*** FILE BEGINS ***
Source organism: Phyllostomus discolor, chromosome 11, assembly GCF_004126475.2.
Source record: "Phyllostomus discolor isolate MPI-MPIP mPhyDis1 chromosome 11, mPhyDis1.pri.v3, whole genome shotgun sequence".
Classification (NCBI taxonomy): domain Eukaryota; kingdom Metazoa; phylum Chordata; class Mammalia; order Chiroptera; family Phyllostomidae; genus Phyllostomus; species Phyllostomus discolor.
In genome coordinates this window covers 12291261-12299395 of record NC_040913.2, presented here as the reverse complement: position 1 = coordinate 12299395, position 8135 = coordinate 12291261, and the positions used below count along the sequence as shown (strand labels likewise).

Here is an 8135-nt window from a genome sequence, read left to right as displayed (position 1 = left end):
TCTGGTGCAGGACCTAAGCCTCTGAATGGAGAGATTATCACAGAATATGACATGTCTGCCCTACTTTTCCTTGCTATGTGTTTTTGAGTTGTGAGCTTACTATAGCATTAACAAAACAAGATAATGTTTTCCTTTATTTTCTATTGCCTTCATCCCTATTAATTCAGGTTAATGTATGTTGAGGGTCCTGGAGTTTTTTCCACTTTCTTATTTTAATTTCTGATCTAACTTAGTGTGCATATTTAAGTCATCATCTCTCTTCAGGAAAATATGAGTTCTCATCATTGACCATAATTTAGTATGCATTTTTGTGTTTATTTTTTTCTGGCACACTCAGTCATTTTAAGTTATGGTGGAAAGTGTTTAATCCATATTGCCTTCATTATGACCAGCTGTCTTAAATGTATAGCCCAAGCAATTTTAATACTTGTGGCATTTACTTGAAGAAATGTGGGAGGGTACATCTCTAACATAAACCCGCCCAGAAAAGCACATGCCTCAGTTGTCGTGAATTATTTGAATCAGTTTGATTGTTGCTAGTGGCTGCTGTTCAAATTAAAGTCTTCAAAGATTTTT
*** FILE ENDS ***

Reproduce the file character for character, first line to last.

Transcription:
Source organism: Phyllostomus discolor, chromosome 11, assembly GCF_004126475.2.
Source record: "Phyllostomus discolor isolate MPI-MPIP mPhyDis1 chromosome 11, mPhyDis1.pri.v3, whole genome shotgun sequence".
Classification (NCBI taxonomy): domain Eukaryota; kingdom Metazoa; phylum Chordata; class Mammalia; order Chiroptera; family Phyllostomidae; genus Phyllostomus; species Phyllostomus discolor.
In genome coordinates this window covers 12291261-12299395 of record NC_040913.2, presented here as the reverse complement: position 1 = coordinate 12299395, position 8135 = coordinate 12291261, and the positions used below count along the sequence as shown (strand labels likewise).

Here is an 8135-nt window from a genome sequence, read left to right as displayed (position 1 = left end):
TCTGGTGCAGGACCTAAGCCTCTGAATGGAGAGATTATCACAGAATATGACATGTCTGCCCTACTTTTCCTTGCTATGTGTTTTTGAGTTGTGAGCTTACTATAGCATTAACAAAACAAGATAATGTTTTCCTTTATTTTCTATTGCCTTCATCCCTATTAATTCAGGTTAATGTATGTTGAGGGTCCTGGAGTTTTTTCCACTTTCTTATTTTAATTTCTGATCTAACTTAGTGTGCATATTTAAGTCATCATCTCTCTTCAGGAAAATATGAGTTCTCATCATTGACCATAATTTAGTATGCATTTTTGTGTTTATTTTTTTCTGGCACACTCAGTCATTTTAAGTTATGGTGGAAAGTGTTTAATCCATATTGCCTTCATTATGACCAGCTGTCTTAAATGTATAGCCCAAGCAATTTTAATACTTGTGGCATTTACTTGAAGAAATGTGGGAGGGTACATCTCTAACATAAACCCGCCCAGAAAAGCACATGCCTCAGTTGTCGTGAATTATTTGAATCAGTTTGATTGTTGCTAGTGGCTGCTGTTCAAATTAAAGTCTTCAAAGATTTTT